Facial Covers May Soon Be Required Within Springfield City Limits

SPRINGFIELD, Mo. As much of our region is opening up after the COVID-19 pandemic shutdown, medical professionals say the number of positive cases is on the rise.

Now, Springfield City leaders are considering taking action to require us to wear face masks while in closed public spaces as a means to curb the spread.

Clay Goddard, Director of the Springfield-Greene County Health Department addressed the city council during a meeting Tuesday.

“We continue to urge people to use that practice. The question is whether the community is ready for an ordinance,” he said.

The Council is now considering that question, to make people wear masks or not?

Council member Craig Hosmer said: “If we don’t do something and there is a resurgence, it will be difficult and it will go back and close what we have already opened.”

Medical experts, such as Dr. Robin Trotman of Cox Health, have seen more patients in the past two weeks than at any other time of the year.
That leads him to see the importance of masks.

“At first, I was probably a little skeptical as well. We thought of a mask as 100 percent effective, all the time, for all illnesses. That’s why we use them in healthcare. That won’t be the case in the community, but what? What if you can inhibit 95 percent of the cases? Right now, that would probably save lives, “he said.

Case in point; The exhibition case at the Great Clips Salon in Glenstone.

If you had two sick hairdressers and 140 people didn’t get sick, we know there should be between five and ten cases of that, “said Trotman.” There was zero and zero follow-up of those cases with those people, so they had no family getting sick. “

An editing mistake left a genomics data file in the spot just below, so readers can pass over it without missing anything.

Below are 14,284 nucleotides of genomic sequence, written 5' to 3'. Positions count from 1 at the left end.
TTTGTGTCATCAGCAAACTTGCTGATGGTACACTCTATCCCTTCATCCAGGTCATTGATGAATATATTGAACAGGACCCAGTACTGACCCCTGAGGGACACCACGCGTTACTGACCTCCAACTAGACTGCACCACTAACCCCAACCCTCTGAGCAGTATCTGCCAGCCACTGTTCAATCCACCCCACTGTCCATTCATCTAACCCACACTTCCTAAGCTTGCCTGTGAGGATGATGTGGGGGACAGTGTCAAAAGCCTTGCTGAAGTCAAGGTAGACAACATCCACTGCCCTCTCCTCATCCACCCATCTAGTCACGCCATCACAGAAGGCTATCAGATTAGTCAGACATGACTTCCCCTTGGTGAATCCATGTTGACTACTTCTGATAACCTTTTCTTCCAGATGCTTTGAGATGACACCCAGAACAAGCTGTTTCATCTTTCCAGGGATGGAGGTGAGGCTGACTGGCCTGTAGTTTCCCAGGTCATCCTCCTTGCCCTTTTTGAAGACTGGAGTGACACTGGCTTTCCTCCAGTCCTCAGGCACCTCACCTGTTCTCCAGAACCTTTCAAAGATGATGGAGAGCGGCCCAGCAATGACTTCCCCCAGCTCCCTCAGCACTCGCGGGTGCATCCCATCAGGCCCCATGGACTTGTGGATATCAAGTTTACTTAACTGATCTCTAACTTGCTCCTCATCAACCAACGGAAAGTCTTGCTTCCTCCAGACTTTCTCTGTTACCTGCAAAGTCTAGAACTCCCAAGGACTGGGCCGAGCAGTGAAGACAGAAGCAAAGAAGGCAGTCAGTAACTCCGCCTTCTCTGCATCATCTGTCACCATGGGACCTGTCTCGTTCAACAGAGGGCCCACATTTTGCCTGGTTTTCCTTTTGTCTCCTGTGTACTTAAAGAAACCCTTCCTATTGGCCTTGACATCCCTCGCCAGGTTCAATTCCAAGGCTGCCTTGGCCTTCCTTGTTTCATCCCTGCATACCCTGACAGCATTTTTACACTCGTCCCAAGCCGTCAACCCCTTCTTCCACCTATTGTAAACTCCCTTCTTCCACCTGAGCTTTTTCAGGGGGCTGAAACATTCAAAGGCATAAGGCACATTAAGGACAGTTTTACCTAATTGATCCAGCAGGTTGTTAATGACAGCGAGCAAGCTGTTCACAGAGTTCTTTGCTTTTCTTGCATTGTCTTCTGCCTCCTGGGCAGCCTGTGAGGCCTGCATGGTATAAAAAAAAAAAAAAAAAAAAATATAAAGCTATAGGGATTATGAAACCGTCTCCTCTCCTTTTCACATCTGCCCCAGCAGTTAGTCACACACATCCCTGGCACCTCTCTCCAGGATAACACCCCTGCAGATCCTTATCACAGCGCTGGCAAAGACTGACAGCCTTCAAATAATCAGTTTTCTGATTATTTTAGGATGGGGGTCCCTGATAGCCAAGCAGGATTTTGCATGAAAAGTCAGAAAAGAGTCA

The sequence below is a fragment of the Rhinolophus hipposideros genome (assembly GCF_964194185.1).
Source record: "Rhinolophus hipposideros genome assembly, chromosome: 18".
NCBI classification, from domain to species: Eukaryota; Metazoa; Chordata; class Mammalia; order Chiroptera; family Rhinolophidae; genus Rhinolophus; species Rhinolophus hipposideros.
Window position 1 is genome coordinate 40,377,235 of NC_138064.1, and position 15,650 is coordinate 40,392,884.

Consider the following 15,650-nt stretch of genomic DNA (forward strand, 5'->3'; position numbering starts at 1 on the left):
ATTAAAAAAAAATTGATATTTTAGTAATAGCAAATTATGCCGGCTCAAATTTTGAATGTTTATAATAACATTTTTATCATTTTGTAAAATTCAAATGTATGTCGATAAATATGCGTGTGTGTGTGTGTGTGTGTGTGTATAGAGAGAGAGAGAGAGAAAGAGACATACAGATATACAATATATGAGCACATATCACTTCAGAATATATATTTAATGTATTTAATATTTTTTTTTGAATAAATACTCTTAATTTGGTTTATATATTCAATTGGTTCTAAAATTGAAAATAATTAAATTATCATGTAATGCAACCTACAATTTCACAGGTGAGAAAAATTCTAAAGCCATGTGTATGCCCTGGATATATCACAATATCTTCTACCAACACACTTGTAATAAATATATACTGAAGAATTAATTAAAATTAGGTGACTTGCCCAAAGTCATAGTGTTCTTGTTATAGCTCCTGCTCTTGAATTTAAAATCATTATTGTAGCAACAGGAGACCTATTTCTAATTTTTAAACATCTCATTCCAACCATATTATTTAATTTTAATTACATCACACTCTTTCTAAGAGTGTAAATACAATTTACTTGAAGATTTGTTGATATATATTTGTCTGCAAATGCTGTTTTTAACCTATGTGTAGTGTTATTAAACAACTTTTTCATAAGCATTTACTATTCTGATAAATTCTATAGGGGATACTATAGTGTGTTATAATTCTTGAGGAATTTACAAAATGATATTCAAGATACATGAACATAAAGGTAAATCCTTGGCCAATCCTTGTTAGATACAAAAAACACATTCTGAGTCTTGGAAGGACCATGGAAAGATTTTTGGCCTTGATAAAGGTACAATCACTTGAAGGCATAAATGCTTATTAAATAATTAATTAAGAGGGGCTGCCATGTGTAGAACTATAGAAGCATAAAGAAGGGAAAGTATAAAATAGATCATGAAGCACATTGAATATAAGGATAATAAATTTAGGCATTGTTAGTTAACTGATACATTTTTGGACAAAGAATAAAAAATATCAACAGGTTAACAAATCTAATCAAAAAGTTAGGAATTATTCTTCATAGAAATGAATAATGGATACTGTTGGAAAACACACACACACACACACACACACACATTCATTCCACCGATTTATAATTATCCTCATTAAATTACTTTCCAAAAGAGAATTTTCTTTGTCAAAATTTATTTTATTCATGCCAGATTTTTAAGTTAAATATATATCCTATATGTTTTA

The leaders of the Springfield-Greene County Health Department agree.

Assistant Principal Katie Towns said: “Until we get to a point where we have a large-scale intervention like a vaccine or something like that, we have to use the tools available to us.”

Doctors know that many people would not like the idea of ​​forced masking, but for them, it is about sacrificing a little to save, perhaps, many lives.

“It is not political. It has nothing to do with your independent freedoms. The health department may tell you that you have to wear shoes and a shirt in a restaurant. We simply give up certain freedoms to function as a normal society,” said Trotman.

That is why the local government is considering other options to protect the public.

Hosmer said, “I would suggest that we consider some requirements for masking.”

“It only takes a few cases to spread quickly,” Towns said.

“I don’t want to stay home for a month and a half like you don’t,” said Trotman.

Right now, the only city in our area that has some sort of mask-requiring ordinance is Fayetteville Arkansas.

Officials in Joplin voted against a similar ordinance on Wednesday night.